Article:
Are Plant-Based Products Leading to More Trash?

As we’ve discussed, implementing solutions towards a circular economy is the most effective and impactful way to make the most of plant-based products. Not only is our planet facing a waste management issue, but even materials, especially plastics, designated as recyclable still stay in landfills or end up in our oceans. And at the end of the day, all petroleum-based products are still using a depleting reservoir of fossil fuels. Understanding what needs to change in order to make the most of plant-based products is a complicated issue – but we’ll address it in today’s blog. 

If plant-based products aren’t disposed of properly, are we just creating more garbage?

Renewable Feedstocks

Plant-based products hold a wealth of opportunity for minimizing waste that goes to landfills, incinerators, or worse – the environment. We start with renewable feedstocks like algae, corn, bamboo, hemp, which are converted into materials like bio-based plastic resins or renewable chemicals. These plant-based materials can be used to build durable goods, like car parts and building materials, or other consumer materials like personal care products and cleaning supplies. Plant-based materials can also serve as more sustainable alternatives to traditional single-use items like packaging and foodservice ware.

Plant-based Plastics

Plant-based products offer an important solution towards minimizing the production – and subsequent waste associated with other materials. For example, some plant-based plastics can serve as equivalents for commonly recycled petroleum-based plastics like PET, fitting right into the recycling stream while coming from renewable feedstocks instead. Other plant-based plastics are compostable in commercial composting facilities, and when used as food packaging or food service items, they can support diversion of food waste to create compost. This helps keep food waste from contaminating the recycling stream and keeps more organic waste out of the landfill, reducing landfill volume and methane emissions.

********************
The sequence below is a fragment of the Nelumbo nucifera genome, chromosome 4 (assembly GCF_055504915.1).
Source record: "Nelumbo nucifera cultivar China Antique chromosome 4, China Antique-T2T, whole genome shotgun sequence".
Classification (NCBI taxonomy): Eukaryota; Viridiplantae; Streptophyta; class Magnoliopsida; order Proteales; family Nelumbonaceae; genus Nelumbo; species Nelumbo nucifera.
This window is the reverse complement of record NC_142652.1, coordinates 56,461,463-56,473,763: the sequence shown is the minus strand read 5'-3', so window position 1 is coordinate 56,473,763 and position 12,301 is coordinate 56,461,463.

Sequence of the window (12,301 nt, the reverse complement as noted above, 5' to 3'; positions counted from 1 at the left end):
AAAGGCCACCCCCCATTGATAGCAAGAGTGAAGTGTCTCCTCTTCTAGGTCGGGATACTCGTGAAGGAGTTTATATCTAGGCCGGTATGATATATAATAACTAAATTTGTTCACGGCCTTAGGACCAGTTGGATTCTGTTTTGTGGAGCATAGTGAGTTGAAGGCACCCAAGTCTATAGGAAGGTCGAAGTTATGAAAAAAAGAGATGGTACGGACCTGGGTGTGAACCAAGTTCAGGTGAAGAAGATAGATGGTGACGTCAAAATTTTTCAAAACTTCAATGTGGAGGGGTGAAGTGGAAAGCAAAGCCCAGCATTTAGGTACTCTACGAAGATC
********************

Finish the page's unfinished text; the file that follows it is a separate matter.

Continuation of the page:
Barriers for Compostable Products

But many barriers exist for compostable products. Composters are not always willing to take in these products for a number of reasons, including a lack of composting infrastructure and confusion with non-compostable plastics. In addition, consumers are confused by the term compostable, meaning products may be improperly disposed of (which we aim to address in future blog posts).  PBPC and others are working to address these issues by clarifying misinformation and expanding composting infrastructure. To realize the full potential of compostable plant-based products, we must promote improvements in composting infrastructure while pursuing solutions to the varied challenges associated with ensuring proper disposal.

The environmental benefit of plant-based products and materials themselves cannot be overstated. Unlike materials derived from fossil fuels, feedstocks from plant-based materials remove CO2 from the atmosphere during their growing phase. If two-thirds of conventional plastics around the globe were replaced by plant-based alternatives, the reduction of emissions would be equivalent to the annual energy use of over 80 million homes.

Zero Waste Economy

Plant-based products can serve as a sustainable replacement to many petroleum-based materials and products. Implementing these products are one way to address our country’s growing waste management crisis and reduce emissions associated with landfills. At the same time, more work is needed to help move us toward a more circular, zero waste economy. Investing in new and better infrastructure that can support proper end-of-life procedures and ensuring that consumers are educated on how to properly dispose of these products are two ways to get started and fully embrace a circular economy.